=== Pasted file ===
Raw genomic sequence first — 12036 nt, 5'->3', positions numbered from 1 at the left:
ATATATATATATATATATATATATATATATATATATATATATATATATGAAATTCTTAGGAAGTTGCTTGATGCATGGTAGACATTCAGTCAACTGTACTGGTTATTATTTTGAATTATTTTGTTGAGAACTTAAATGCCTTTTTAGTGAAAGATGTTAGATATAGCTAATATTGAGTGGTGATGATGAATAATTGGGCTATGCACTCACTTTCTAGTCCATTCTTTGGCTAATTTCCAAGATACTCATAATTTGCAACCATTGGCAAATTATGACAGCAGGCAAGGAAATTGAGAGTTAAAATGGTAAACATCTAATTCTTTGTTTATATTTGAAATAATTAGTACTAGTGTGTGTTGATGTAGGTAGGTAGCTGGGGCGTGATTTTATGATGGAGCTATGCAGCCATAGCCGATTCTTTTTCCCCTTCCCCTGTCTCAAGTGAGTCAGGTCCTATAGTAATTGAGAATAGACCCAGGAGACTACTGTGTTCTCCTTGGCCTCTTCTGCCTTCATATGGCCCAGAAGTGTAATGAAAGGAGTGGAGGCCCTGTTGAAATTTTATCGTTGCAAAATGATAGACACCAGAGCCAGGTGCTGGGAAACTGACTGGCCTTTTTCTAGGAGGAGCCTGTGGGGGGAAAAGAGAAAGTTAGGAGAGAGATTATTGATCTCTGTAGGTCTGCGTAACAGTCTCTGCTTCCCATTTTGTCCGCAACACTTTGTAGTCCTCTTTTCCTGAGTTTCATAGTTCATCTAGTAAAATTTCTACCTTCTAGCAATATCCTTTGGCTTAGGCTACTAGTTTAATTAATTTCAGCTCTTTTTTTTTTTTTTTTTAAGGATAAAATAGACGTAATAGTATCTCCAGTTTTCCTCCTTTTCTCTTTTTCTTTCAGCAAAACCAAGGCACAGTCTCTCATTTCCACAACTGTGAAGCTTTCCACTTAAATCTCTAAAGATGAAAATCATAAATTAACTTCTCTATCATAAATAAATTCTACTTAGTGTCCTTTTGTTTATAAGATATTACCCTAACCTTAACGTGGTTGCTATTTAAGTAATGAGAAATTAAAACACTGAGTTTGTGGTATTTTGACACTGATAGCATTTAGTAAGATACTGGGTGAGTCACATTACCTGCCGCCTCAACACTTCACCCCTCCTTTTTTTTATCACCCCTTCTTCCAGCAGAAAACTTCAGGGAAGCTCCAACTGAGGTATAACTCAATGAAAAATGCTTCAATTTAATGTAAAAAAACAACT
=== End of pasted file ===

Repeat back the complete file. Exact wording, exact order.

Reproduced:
Raw genomic sequence first — 12036 nt, 5'->3', positions numbered from 1 at the left:
ATATATATATATATATATATATATATATATATATATATATATATATATGAAATTCTTAGGAAGTTGCTTGATGCATGGTAGACATTCAGTCAACTGTACTGGTTATTATTTTGAATTATTTTGTTGAGAACTTAAATGCCTTTTTAGTGAAAGATGTTAGATATAGCTAATATTGAGTGGTGATGATGAATAATTGGGCTATGCACTCACTTTCTAGTCCATTCTTTGGCTAATTTCCAAGATACTCATAATTTGCAACCATTGGCAAATTATGACAGCAGGCAAGGAAATTGAGAGTTAAAATGGTAAACATCTAATTCTTTGTTTATATTTGAAATAATTAGTACTAGTGTGTGTTGATGTAGGTAGGTAGCTGGGGCGTGATTTTATGATGGAGCTATGCAGCCATAGCCGATTCTTTTTCCCCTTCCCCTGTCTCAAGTGAGTCAGGTCCTATAGTAATTGAGAATAGACCCAGGAGACTACTGTGTTCTCCTTGGCCTCTTCTGCCTTCATATGGCCCAGAAGTGTAATGAAAGGAGTGGAGGCCCTGTTGAAATTTTATCGTTGCAAAATGATAGACACCAGAGCCAGGTGCTGGGAAACTGACTGGCCTTTTTCTAGGAGGAGCCTGTGGGGGGAAAAGAGAAAGTTAGGAGAGAGATTATTGATCTCTGTAGGTCTGCGTAACAGTCTCTGCTTCCCATTTTGTCCGCAACACTTTGTAGTCCTCTTTTCCTGAGTTTCATAGTTCATCTAGTAAAATTTCTACCTTCTAGCAATATCCTTTGGCTTAGGCTACTAGTTTAATTAATTTCAGCTCTTTTTTTTTTTTTTTTTAAGGATAAAATAGACGTAATAGTATCTCCAGTTTTCCTCCTTTTCTCTTTTTCTTTCAGCAAAACCAAGGCACAGTCTCTCATTTCCACAACTGTGAAGCTTTCCACTTAAATCTCTAAAGATGAAAATCATAAATTAACTTCTCTATCATAAATAAATTCTACTTAGTGTCCTTTTGTTTATAAGATATTACCCTAACCTTAACGTGGTTGCTATTTAAGTAATGAGAAATTAAAACACTGAGTTTGTGGTATTTTGACACTGATAGCATTTAGTAAGATACTGGGTGAGTCACATTACCTGCCGCCTCAACACTTCACCCCTCCTTTTTTTTATCACCCCTTCTTCCAGCAGAAAACTTCAGGGAAGCTCCAACTGAGGTATAACTCAATGAAAAATGCTTCAATTTAATGTAAAAAAACAACT